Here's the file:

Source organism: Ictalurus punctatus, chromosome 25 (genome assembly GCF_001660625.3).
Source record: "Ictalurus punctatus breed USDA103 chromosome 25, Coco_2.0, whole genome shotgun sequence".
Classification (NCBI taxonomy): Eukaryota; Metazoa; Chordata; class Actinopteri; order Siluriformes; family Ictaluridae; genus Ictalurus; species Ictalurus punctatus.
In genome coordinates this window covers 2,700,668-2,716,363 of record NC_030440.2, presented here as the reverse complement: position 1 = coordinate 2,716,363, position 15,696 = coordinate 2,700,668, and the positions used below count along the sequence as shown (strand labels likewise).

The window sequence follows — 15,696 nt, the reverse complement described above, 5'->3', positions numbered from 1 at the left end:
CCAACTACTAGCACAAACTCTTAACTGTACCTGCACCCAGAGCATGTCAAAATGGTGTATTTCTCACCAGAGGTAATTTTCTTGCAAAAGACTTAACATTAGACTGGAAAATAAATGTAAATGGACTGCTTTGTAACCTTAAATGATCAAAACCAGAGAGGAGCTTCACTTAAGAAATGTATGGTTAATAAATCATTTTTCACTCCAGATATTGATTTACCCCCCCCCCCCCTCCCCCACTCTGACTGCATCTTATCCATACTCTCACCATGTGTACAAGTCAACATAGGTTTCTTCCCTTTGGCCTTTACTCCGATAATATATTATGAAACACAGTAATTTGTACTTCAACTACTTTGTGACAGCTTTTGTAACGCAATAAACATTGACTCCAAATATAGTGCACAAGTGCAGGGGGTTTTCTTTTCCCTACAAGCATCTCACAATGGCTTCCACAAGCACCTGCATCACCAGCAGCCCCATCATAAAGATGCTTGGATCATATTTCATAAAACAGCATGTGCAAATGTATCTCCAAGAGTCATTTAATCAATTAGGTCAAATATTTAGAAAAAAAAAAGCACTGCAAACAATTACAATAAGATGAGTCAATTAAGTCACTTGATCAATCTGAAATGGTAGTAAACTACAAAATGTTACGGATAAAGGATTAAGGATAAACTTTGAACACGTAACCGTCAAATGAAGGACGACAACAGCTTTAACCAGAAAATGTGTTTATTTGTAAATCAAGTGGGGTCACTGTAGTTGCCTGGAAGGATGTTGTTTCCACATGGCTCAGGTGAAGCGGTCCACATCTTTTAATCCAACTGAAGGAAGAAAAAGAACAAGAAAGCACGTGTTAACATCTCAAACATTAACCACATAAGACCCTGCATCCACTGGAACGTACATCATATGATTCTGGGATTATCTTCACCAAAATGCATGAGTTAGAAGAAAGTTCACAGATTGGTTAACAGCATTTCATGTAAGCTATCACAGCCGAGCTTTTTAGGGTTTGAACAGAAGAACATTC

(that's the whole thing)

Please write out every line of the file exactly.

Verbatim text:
Source organism: Ictalurus punctatus, chromosome 25 (genome assembly GCF_001660625.3).
Source record: "Ictalurus punctatus breed USDA103 chromosome 25, Coco_2.0, whole genome shotgun sequence".
Classification (NCBI taxonomy): Eukaryota; Metazoa; Chordata; class Actinopteri; order Siluriformes; family Ictaluridae; genus Ictalurus; species Ictalurus punctatus.
In genome coordinates this window covers 2,700,668-2,716,363 of record NC_030440.2, presented here as the reverse complement: position 1 = coordinate 2,716,363, position 15,696 = coordinate 2,700,668, and the positions used below count along the sequence as shown (strand labels likewise).

The window sequence follows — 15,696 nt, the reverse complement described above, 5'->3', positions numbered from 1 at the left end:
CCAACTACTAGCACAAACTCTTAACTGTACCTGCACCCAGAGCATGTCAAAATGGTGTATTTCTCACCAGAGGTAATTTTCTTGCAAAAGACTTAACATTAGACTGGAAAATAAATGTAAATGGACTGCTTTGTAACCTTAAATGATCAAAACCAGAGAGGAGCTTCACTTAAGAAATGTATGGTTAATAAATCATTTTTCACTCCAGATATTGATTTACCCCCCCCCCCCCTCCCCCACTCTGACTGCATCTTATCCATACTCTCACCATGTGTACAAGTCAACATAGGTTTCTTCCCTTTGGCCTTTACTCCGATAATATATTATGAAACACAGTAATTTGTACTTCAACTACTTTGTGACAGCTTTTGTAACGCAATAAACATTGACTCCAAATATAGTGCACAAGTGCAGGGGGTTTTCTTTTCCCTACAAGCATCTCACAATGGCTTCCACAAGCACCTGCATCACCAGCAGCCCCATCATAAAGATGCTTGGATCATATTTCATAAAACAGCATGTGCAAATGTATCTCCAAGAGTCATTTAATCAATTAGGTCAAATATTTAGAAAAAAAAAAGCACTGCAAACAATTACAATAAGATGAGTCAATTAAGTCACTTGATCAATCTGAAATGGTAGTAAACTACAAAATGTTACGGATAAAGGATTAAGGATAAACTTTGAACACGTAACCGTCAAATGAAGGACGACAACAGCTTTAACCAGAAAATGTGTTTATTTGTAAATCAAGTGGGGTCACTGTAGTTGCCTGGAAGGATGTTGTTTCCACATGGCTCAGGTGAAGCGGTCCACATCTTTTAATCCAACTGAAGGAAGAAAAAGAACAAGAAAGCACGTGTTAACATCTCAAACATTAACCACATAAGACCCTGCATCCACTGGAACGTACATCATATGATTCTGGGATTATCTTCACCAAAATGCATGAGTTAGAAGAAAGTTCACAGATTGGTTAACAGCATTTCATGTAAGCTATCACAGCCGAGCTTTTTAGGGTTTGAACAGAAGAACATTC